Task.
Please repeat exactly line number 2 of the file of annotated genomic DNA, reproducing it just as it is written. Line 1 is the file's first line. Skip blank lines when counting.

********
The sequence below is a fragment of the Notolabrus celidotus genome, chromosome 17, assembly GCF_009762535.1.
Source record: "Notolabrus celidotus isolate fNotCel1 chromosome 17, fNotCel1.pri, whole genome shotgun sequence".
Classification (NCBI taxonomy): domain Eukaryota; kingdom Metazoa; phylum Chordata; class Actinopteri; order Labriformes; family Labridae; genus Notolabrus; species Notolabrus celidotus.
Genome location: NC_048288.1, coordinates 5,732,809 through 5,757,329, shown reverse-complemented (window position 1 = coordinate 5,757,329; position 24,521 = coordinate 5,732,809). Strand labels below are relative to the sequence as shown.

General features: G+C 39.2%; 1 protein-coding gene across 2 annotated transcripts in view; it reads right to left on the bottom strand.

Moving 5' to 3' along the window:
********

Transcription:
Source record: "Notolabrus celidotus isolate fNotCel1 chromosome 17, fNotCel1.pri, whole genome shotgun sequence".